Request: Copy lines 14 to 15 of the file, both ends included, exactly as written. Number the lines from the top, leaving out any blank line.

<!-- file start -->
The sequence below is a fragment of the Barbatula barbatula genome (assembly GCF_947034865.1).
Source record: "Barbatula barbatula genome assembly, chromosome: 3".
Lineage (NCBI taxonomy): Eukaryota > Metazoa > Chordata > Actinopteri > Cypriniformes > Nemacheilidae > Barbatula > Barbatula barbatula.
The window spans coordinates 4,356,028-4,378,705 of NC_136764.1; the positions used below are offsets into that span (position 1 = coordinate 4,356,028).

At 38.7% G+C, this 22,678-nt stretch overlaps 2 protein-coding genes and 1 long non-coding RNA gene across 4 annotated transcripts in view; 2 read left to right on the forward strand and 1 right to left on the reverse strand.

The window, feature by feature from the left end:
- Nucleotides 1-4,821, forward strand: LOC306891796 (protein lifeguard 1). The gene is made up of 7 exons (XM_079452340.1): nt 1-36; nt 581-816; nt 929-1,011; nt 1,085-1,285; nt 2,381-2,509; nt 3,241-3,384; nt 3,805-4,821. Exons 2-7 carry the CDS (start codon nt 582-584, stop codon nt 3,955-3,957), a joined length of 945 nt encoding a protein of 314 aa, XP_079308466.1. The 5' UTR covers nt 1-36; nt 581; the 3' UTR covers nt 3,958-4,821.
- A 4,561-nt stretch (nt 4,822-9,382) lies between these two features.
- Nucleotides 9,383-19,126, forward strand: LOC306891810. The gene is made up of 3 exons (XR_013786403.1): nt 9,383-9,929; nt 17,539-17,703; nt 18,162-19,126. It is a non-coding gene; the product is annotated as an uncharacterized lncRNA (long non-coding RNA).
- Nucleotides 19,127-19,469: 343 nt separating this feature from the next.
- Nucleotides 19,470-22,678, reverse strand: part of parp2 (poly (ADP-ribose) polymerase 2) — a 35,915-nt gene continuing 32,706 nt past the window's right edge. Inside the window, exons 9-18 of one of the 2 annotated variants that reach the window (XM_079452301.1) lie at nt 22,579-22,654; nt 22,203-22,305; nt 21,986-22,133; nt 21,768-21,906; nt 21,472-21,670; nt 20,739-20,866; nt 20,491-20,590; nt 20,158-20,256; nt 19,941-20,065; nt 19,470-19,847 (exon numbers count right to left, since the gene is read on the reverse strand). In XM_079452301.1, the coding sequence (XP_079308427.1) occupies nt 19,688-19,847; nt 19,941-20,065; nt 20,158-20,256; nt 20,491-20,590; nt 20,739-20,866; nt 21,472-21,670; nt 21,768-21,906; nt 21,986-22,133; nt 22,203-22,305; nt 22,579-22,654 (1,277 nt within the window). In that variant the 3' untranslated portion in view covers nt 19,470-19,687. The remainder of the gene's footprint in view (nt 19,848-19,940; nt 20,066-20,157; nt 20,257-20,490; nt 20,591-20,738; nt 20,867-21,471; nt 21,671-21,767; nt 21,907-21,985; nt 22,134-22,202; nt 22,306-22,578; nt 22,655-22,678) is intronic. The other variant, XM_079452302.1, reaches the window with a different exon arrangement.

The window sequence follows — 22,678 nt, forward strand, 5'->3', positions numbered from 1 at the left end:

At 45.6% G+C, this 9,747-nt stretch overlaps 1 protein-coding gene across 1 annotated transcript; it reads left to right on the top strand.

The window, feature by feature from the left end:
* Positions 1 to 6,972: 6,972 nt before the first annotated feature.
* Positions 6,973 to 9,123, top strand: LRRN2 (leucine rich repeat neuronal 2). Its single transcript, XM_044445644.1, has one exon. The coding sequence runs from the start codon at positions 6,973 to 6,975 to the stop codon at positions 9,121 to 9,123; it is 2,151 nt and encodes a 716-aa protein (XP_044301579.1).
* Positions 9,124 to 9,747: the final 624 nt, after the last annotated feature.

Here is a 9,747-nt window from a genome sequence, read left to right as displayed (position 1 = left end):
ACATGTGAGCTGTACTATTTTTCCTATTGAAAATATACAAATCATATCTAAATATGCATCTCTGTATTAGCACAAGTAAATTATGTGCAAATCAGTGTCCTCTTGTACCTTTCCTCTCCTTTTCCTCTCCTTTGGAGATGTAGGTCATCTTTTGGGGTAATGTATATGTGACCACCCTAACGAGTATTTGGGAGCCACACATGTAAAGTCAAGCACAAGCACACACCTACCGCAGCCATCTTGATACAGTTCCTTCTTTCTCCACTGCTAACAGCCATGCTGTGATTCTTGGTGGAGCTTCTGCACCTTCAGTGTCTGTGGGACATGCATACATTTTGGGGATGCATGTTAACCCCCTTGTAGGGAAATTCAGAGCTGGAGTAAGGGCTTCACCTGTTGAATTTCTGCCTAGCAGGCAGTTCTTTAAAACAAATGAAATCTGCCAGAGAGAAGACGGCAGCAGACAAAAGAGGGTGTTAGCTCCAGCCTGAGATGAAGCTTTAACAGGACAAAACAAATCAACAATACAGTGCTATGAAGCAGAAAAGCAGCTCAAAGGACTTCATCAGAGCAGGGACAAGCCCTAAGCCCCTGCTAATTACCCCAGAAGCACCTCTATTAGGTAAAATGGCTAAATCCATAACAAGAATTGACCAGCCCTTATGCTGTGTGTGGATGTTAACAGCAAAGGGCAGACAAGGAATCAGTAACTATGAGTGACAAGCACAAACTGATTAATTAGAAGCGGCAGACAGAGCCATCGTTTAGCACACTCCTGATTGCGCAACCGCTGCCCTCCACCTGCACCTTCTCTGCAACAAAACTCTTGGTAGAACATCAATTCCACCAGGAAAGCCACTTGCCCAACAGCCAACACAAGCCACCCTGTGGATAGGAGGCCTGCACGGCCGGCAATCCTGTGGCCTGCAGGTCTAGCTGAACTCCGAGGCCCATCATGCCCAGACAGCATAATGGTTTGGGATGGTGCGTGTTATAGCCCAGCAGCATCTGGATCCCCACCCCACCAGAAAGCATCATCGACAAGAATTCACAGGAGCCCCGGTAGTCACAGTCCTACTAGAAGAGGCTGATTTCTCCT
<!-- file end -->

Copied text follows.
The window, feature by feature from the left end:
* Positions 1 to 6,972: 6,972 nt before the first annotated feature.